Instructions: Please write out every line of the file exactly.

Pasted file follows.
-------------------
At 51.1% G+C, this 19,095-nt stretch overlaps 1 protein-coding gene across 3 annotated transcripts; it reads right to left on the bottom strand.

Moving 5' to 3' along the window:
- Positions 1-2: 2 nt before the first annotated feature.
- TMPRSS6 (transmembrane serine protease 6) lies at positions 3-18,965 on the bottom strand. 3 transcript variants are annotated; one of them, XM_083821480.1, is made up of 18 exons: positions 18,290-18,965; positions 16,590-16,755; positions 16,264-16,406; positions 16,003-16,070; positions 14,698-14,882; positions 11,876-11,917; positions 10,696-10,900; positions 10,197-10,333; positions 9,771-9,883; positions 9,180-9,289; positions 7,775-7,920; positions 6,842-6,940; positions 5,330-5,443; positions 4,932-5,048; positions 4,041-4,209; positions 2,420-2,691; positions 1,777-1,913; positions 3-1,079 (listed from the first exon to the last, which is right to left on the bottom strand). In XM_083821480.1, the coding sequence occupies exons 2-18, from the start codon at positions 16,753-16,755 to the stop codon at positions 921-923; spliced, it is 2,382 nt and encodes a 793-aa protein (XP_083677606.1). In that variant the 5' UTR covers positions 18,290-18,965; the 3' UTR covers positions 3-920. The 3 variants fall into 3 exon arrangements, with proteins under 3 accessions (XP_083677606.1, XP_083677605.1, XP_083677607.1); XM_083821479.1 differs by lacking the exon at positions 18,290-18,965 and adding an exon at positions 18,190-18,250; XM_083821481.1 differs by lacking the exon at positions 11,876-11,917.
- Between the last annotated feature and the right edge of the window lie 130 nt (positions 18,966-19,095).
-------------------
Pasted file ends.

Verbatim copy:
At 51.1% G+C, this 19,095-nt stretch overlaps 1 protein-coding gene across 3 annotated transcripts; it reads right to left on the bottom strand.

Moving 5' to 3' along the window:
- Positions 1-2: 2 nt before the first annotated feature.
- TMPRSS6 (transmembrane serine protease 6) lies at positions 3-18,965 on the bottom strand. 3 transcript variants are annotated; one of them, XM_083821480.1, is made up of 18 exons: positions 18,290-18,965; positions 16,590-16,755; positions 16,264-16,406; positions 16,003-16,070; positions 14,698-14,882; positions 11,876-11,917; positions 10,696-10,900; positions 10,197-10,333; positions 9,771-9,883; positions 9,180-9,289; positions 7,775-7,920; positions 6,842-6,940; positions 5,330-5,443; positions 4,932-5,048; positions 4,041-4,209; positions 2,420-2,691; positions 1,777-1,913; positions 3-1,079 (listed from the first exon to the last, which is right to left on the bottom strand). In XM_083821480.1, the coding sequence occupies exons 2-18, from the start codon at positions 16,753-16,755 to the stop codon at positions 921-923; spliced, it is 2,382 nt and encodes a 793-aa protein (XP_083677606.1). In that variant the 5' UTR covers positions 18,290-18,965; the 3' UTR covers positions 3-920. The 3 variants fall into 3 exon arrangements, with proteins under 3 accessions (XP_083677606.1, XP_083677605.1, XP_083677607.1); XM_083821479.1 differs by lacking the exon at positions 18,290-18,965 and adding an exon at positions 18,190-18,250; XM_083821481.1 differs by lacking the exon at positions 11,876-11,917.
- Between the last annotated feature and the right edge of the window lie 130 nt (positions 18,966-19,095).